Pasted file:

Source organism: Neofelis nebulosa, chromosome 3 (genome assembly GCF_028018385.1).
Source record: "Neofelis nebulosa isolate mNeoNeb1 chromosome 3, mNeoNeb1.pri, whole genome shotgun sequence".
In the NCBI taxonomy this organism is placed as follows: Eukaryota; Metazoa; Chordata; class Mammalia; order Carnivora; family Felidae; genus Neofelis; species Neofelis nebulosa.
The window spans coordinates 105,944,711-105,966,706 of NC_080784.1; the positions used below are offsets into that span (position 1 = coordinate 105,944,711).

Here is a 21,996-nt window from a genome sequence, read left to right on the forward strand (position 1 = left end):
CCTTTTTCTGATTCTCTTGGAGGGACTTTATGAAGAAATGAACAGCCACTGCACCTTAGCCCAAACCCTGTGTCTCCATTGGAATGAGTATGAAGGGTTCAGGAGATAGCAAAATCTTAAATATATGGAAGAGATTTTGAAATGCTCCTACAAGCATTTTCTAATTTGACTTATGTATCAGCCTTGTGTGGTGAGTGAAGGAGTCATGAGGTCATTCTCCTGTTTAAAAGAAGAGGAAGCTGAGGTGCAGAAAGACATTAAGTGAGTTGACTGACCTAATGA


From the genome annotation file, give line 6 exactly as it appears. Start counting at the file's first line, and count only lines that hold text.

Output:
CCTTTTTCTGATTCTCTTGGAGGGACTTTATGAAGAAATGAACAGCCACTGCACCTTAGCCCAAACCCTGTGTCTCCATTGGAATGAGTATGAAGGGTTCAGGAGATAGCAAAATCTTAAATATATGGAAGAGATTTTGAAATGCTCCTACAAGCATTTTCTAATTTGACTTATGTATCAGCCTTGTGTGGTGAGTGAAGGAGTCATGAGGTCATTCTCCTGTTTAAAAGAAGAGGAAGCTGAGGTGCAGAAAGACATTAAGTGAGTTGACTGACCTAATGA